The situation was however different prior to 1961, when Football League clubs abolished the £20 maximum wage cap in England. Then, players’ income and contracts were of very limited, if any interest. The abolition of maximum wage cap initiated the progressive period in which players could negotiate their remuneration, commensurate with their worth and market forces. The landmark Bosman ruling in 1995 completed the substantial shi in the balance of negotiating power from the clubs to the players.
Fans funding the sport through paying rocketing ticket prices, television subscriptions and merchandising costs seek transparency of player contracts and associated fees. This is resisted by players and clubs who profit from the game, which has made player contracts topical and newsworthy.
So where is the balance between Transparency and Confidentiality?
Notwithstanding the universal appeal and popularity of football, it is not a public service organised by the state or public authorities to which an entitlement to information as per the Freedom of Information Act 2000 is applicable. This Act creates a public “right of access” to information held by public authorities. It obliges public authorities to publish certain information about their activities and gives members of the public an entitlement to request information from public authorities.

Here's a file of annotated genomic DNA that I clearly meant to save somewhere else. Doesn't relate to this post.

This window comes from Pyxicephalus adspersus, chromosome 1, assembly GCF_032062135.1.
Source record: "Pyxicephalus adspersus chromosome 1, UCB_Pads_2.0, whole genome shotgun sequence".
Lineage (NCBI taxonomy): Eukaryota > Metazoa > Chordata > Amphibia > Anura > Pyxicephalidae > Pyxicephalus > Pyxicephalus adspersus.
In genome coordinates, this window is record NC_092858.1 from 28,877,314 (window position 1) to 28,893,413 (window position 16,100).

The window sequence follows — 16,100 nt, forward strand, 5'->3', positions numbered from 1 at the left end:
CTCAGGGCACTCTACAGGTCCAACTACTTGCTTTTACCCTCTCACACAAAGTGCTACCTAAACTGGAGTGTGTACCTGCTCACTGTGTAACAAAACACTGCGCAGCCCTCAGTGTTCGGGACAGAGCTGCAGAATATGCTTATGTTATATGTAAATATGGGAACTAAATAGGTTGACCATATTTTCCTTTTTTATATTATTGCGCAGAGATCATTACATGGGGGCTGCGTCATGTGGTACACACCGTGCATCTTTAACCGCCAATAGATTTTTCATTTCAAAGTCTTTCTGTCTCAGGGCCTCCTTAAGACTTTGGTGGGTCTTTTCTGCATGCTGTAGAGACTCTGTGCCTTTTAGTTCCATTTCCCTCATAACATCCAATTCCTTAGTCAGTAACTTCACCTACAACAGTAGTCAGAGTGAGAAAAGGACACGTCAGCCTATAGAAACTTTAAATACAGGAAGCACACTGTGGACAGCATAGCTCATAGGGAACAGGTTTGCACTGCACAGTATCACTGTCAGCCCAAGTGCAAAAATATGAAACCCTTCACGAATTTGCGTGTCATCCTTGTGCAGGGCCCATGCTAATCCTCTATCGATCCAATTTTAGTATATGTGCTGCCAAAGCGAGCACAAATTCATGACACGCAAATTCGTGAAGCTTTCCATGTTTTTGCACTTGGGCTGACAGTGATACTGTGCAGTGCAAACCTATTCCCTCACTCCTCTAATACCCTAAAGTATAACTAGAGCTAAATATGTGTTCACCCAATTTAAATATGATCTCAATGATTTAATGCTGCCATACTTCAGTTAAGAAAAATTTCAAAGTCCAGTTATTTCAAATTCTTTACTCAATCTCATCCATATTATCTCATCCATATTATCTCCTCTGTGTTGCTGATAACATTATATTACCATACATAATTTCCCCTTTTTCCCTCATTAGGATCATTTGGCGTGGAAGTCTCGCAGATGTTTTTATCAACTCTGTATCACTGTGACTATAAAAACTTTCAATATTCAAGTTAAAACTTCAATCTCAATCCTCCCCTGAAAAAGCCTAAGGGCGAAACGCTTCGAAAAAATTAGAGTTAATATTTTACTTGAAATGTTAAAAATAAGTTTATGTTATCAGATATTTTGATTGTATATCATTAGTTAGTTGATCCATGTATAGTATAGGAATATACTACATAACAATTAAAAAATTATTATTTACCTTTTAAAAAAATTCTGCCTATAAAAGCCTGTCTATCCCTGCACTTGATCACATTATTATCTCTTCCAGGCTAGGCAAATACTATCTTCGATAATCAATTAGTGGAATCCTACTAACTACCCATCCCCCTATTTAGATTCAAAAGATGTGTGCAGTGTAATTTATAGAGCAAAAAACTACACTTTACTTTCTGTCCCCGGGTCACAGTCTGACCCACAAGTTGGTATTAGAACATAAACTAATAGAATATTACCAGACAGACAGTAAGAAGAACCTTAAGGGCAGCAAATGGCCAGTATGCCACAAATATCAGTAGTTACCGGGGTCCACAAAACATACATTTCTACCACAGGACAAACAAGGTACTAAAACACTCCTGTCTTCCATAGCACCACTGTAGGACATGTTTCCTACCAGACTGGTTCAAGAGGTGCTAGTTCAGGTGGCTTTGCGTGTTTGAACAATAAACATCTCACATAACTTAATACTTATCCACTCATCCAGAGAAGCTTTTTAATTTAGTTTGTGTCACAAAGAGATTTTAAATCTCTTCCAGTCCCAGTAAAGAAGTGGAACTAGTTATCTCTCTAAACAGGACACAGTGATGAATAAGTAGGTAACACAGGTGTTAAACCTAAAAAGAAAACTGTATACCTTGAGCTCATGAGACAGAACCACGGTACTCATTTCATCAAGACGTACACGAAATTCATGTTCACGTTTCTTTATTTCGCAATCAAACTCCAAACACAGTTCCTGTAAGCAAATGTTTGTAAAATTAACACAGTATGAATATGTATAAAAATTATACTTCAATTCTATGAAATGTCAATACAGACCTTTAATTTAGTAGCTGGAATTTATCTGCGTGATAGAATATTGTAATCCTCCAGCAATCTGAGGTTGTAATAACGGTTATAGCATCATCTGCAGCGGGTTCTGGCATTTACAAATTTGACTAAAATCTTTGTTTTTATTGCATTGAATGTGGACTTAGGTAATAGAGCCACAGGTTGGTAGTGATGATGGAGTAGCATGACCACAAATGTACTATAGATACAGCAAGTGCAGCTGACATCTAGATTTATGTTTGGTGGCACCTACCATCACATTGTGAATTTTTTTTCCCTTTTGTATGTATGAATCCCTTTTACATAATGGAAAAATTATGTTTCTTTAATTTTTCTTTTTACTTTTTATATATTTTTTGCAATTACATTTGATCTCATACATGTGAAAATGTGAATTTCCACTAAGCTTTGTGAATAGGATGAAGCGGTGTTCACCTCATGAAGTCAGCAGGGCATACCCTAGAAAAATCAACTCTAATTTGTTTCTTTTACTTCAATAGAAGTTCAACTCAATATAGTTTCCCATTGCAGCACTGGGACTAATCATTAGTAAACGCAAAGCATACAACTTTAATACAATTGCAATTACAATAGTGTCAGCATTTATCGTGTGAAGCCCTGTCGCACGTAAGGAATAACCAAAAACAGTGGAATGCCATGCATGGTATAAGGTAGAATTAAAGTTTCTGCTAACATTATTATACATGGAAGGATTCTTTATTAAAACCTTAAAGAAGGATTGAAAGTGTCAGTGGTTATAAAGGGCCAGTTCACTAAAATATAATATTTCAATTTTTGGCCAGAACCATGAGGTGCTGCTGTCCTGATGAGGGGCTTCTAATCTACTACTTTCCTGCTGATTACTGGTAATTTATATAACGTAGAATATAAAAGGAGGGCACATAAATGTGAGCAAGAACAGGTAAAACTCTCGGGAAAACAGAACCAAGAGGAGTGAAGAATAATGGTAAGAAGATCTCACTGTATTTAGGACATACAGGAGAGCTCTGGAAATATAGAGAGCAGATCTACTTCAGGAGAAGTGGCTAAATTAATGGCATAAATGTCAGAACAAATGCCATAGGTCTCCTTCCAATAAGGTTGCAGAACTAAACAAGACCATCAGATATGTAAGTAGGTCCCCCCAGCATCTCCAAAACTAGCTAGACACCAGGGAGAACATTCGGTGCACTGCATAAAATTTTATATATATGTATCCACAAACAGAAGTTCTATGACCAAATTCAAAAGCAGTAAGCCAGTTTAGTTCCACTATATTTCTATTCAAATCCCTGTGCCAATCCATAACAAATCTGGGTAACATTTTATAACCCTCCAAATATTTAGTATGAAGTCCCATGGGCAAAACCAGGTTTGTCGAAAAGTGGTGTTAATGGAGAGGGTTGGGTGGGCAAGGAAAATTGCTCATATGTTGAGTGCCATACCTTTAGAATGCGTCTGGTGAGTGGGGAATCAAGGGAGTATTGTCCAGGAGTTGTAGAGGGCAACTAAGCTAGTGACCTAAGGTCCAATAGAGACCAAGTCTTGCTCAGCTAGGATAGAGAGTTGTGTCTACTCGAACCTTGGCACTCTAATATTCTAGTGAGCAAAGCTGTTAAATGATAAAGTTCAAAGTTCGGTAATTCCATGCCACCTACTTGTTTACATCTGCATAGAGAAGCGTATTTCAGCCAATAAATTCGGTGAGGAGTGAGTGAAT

Professional football is sport and entertainment organised by private enterprises for pro t. As such, a fan has no legal entitlement to con dential information which is not part of his contract of purchasing tickets, satellite TV subscriptions and merchandise.
Fans may withdraw their custom and exert their economic power to compel desired action by clubs as was recently demonstrated at Liverpool football club. Following an unprecedented mass walkout during Liverpool’s match with Sunderland at An eld on 7 February 2016, the club owners by a subsequent letter addressed to the supporters, apologised for the distress caused by their plans that tickets will rise by £18 to £77. Fenway Sports Group conceded that the ticket prices will freeze at the current rate of £59 for the next two seasons.